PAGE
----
Sebastian Murdoch-Gibson hasn’t left the university for a week since the sit-in began.
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It’s been a week since a group of Lakehead University students began a sit-in protest and they don’t plan getting up until their issue is resolved.
Students set up camp near president Brian Stevenson’s office last Monday to protest the university’s decision to change a course in the faculty of law.
Originally a full-credit course called Native Canadian Worldviews taught through the faculty of Indigenous Learning, the course was reduced to a half-credit on Feb. 15 and renamed Native Canadian Worldviews and the Law.
“The names are similar but the objectives of the course are fundamentally different,” sit-in spokesman Sebastian Murdoch-Gibson said Monday morning.
Students argue that instead of using Aboriginal moral philosophy to analyze institutions like the country’s justice and economic systems, the course will now look at the legal system and try to find Aboriginal perspectives within it.
When the university made its application for a law school, part of why it was accepted was because of the emphasis on Aboriginal philosophy and how it could be applied to the legal system.
Nishnawbe Aski Nation, which was a big part of getting the law school application approved, supports the student protest.
“We feel there’s a great deal of legitimacy added to our movement,” Murdoch-Gibson said of NAN’s support.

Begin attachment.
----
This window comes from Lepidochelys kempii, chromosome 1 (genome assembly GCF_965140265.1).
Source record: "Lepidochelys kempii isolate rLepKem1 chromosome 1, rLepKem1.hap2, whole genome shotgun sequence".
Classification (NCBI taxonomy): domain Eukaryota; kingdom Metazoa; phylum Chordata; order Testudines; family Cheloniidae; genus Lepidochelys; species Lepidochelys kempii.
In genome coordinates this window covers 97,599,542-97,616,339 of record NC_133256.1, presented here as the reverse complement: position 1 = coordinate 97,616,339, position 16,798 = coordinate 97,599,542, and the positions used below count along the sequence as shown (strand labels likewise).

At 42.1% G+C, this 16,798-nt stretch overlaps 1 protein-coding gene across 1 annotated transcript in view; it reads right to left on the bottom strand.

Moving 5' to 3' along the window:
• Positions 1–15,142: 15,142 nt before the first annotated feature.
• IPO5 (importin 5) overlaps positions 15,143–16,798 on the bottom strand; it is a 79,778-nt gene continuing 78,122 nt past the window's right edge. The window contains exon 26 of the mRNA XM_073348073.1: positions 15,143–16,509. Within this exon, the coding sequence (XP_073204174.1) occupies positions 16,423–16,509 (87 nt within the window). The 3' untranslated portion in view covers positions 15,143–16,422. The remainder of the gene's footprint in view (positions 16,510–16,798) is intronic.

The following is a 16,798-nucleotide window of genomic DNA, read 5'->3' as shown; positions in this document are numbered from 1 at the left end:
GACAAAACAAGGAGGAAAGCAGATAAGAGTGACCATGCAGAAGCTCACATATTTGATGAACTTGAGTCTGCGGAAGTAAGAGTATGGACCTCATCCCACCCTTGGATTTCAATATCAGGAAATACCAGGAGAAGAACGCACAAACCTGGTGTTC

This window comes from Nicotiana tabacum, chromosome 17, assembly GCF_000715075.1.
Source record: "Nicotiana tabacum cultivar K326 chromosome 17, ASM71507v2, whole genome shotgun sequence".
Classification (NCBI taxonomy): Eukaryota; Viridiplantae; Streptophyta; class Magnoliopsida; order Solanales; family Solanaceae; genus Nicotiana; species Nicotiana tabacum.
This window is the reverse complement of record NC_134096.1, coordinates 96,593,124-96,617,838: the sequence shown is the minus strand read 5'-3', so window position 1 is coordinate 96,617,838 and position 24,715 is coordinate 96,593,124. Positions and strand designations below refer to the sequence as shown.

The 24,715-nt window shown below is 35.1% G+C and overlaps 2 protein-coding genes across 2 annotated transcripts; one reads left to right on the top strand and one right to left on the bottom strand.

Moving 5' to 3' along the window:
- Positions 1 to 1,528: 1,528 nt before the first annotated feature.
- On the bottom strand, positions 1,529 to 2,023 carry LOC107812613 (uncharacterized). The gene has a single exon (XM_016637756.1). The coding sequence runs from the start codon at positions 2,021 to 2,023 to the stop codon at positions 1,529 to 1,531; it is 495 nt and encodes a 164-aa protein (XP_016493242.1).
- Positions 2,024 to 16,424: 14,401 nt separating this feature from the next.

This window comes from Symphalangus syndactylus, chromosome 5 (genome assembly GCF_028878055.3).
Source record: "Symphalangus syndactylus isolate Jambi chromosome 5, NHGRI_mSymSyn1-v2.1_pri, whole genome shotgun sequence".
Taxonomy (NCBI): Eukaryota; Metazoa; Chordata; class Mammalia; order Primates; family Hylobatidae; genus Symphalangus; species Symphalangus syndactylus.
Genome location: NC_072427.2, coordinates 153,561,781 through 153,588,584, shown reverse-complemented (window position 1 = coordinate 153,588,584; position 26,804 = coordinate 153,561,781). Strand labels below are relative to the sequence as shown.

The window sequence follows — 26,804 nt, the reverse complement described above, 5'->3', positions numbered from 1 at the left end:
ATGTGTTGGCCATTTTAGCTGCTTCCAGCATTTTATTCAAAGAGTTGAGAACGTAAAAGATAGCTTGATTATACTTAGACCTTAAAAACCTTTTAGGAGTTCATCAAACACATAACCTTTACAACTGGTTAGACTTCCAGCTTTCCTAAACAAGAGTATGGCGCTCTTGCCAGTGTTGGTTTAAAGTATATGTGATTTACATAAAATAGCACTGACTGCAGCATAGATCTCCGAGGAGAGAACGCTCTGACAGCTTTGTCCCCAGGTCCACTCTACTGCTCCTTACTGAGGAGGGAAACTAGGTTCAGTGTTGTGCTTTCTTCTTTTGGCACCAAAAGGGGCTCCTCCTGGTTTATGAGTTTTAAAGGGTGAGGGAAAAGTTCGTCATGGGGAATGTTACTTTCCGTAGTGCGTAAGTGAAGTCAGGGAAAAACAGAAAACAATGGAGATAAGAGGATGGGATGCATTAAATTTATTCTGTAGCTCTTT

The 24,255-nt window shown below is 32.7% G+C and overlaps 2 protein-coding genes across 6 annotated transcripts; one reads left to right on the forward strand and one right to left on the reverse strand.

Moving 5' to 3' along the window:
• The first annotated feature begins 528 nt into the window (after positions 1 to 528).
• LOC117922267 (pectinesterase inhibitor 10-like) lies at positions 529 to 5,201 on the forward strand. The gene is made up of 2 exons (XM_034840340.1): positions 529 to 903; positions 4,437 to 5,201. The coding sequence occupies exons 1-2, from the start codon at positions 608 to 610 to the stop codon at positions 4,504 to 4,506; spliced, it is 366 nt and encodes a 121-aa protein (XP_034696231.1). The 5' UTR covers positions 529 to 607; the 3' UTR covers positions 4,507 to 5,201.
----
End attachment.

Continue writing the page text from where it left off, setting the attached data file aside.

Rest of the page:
The lens shift was enough to have at least three students occupying a lounge area at the university full-time. Murdoc-Gibson hasn’t left since the protest began. The students even have an air mattress to sleep on.
“We’d all like to get this resolved but we have no intention of leaving,” Murdoch-Gibson said.
The students say relations with administration have been good. Their intention is not to interrupt the work day but get attention and raise public awareness. The university has even been providing the students with coffee several times a day.
Lakehead media relations director Toby Goodfellow said the university is actively pursuing means to resolve the situation but couldn’t elaborate on what that meant.
“I can’t speak to that except that the provost is working with the dean and the president to try and resolve the situation,” he said.
The students are holding a rally outside of the university library on Thursday morning.
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